"It's the devil himself!" answered Mr. Asche with sudden vehemence.

"Tutt, Tutt! Come in here!" shouted the head of the firm. "Mine enemy
hath been delivered into mine hands!"

"Hey? What?" inquired Tutt, popping across the threshold. "Who--I

"Raphael B. Hogan!"

"The devil!" ejaculated Tutt.

"You've said it!" declared Mr. Asche devoutly.

* * * * *

That evening under cover of darkness Mr. Ephraim Tutt descended from a
dilapidated taxi at the corner adjacent to Froelich's butcher shop, and
several hours later was whisked uptown again to the brownstone dwelling
occupied by the Hon. Simeon Watkins, the venerable white-haired judge
then presiding in Part I of the General Sessions, where he remained
until what may be described either as a very late or a very early hour,
and where during the final period of his intercourse he and that
distinguished member of the judiciary emptied an ancient bottle
containing a sparkling rose-colored liquid of great artistic beauty.

Then Mr. Tutt returned to his own library at the house on Twenty-third
Street and paced up and down before the antiquated open grate, inhaling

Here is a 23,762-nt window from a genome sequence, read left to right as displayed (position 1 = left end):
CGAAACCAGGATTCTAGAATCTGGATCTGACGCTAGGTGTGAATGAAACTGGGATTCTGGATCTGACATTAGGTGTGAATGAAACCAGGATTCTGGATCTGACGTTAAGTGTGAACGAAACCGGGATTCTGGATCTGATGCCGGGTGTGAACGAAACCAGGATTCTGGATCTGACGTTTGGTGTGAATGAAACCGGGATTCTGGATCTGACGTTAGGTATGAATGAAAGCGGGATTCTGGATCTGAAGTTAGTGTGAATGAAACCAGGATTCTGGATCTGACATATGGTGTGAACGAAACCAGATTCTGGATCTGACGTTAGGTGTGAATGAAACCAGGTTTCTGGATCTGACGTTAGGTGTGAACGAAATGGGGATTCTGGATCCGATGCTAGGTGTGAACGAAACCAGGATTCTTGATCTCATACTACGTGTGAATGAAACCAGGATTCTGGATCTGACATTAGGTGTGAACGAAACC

quantities of what Mr. Bonnie Doon irreverently called "hay smoke," and
pondering deeply upon the evils that men do to one another, until the
dawn peered through the windows and he bethought him of the all-night
lunch stand round the corner on Tenth Avenue, and there sought

"Salvatore," he remarked to the smiling son of the olive groves who
tended that bar of innocence, "the worst crook in the world is the man
who does evil for mere money."

"_Si, Signor Tutti_," answered Salvatore with Latin perspicacity. "You
gotta one, eh? You giva him hell?"

"_Si! Si!_" replied Mr. Tutt cheerily. "Even so! And of a truth,
moreover! Give me another hot dog and a cup of bilge water!"

* * * * *

"People versus Mathusek?" inquired Judge Watkins some hours later on the
call of the calendar, looking quite vaguely as if he had never heard of
the case before, round Part I, which was as usual crowded, hot, stuffy
and smelling of unwashed linen and prisoners' lunch. "People versus
Mathusek? What do you want done with this case, Mr. O'Brien?"

"Ready!" chanted the red-headed O'Brien, and, just as he had expected,